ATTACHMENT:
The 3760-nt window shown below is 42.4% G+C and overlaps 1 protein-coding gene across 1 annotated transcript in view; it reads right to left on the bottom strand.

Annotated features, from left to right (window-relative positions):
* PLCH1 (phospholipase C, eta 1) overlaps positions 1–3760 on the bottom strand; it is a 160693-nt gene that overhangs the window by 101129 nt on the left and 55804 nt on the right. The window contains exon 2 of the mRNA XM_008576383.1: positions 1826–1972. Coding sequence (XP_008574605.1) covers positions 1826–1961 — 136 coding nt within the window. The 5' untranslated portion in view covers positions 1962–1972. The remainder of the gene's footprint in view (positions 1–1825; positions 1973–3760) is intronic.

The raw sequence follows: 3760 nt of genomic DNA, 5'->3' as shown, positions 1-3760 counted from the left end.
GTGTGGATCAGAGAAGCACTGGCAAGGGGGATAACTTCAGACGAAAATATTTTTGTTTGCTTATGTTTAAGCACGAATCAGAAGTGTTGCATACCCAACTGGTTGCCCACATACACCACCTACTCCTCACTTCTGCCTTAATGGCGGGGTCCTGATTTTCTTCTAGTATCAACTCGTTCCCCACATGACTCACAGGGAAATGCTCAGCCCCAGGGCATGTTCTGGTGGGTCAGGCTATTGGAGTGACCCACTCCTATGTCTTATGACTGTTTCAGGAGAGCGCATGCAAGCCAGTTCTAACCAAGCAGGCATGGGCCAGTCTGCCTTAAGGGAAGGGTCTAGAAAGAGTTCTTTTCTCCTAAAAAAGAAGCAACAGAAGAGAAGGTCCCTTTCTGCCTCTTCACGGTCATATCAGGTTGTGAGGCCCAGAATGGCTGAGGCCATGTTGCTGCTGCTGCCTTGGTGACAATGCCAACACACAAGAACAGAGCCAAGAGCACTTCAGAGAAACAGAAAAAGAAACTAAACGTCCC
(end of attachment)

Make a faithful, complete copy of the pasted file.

The 3760-nt window shown below is 42.4% G+C and overlaps 1 protein-coding gene across 1 annotated transcript in view; it reads right to left on the bottom strand.

Annotated features, from left to right (window-relative positions):
* PLCH1 (phospholipase C, eta 1) overlaps positions 1–3760 on the bottom strand; it is a 160693-nt gene that overhangs the window by 101129 nt on the left and 55804 nt on the right. The window contains exon 2 of the mRNA XM_008576383.1: positions 1826–1972. Coding sequence (XP_008574605.1) covers positions 1826–1961 — 136 coding nt within the window. The 5' untranslated portion in view covers positions 1962–1972. The remainder of the gene's footprint in view (positions 1–1825; positions 1973–3760) is intronic.

The raw sequence follows: 3760 nt of genomic DNA, 5'->3' as shown, positions 1-3760 counted from the left end.
GTGTGGATCAGAGAAGCACTGGCAAGGGGGATAACTTCAGACGAAAATATTTTTGTTTGCTTATGTTTAAGCACGAATCAGAAGTGTTGCATACCCAACTGGTTGCCCACATACACCACCTACTCCTCACTTCTGCCTTAATGGCGGGGTCCTGATTTTCTTCTAGTATCAACTCGTTCCCCACATGACTCACAGGGAAATGCTCAGCCCCAGGGCATGTTCTGGTGGGTCAGGCTATTGGAGTGACCCACTCCTATGTCTTATGACTGTTTCAGGAGAGCGCATGCAAGCCAGTTCTAACCAAGCAGGCATGGGCCAGTCTGCCTTAAGGGAAGGGTCTAGAAAGAGTTCTTTTCTCCTAAAAAAGAAGCAACAGAAGAGAAGGTCCCTTTCTGCCTCTTCACGGTCATATCAGGTTGTGAGGCCCAGAATGGCTGAGGCCATGTTGCTGCTGCTGCCTTGGTGACAATGCCAACACACAAGAACAGAGCCAAGAGCACTTCAGAGAAACAGAAAAAGAAACTAAACGTCCC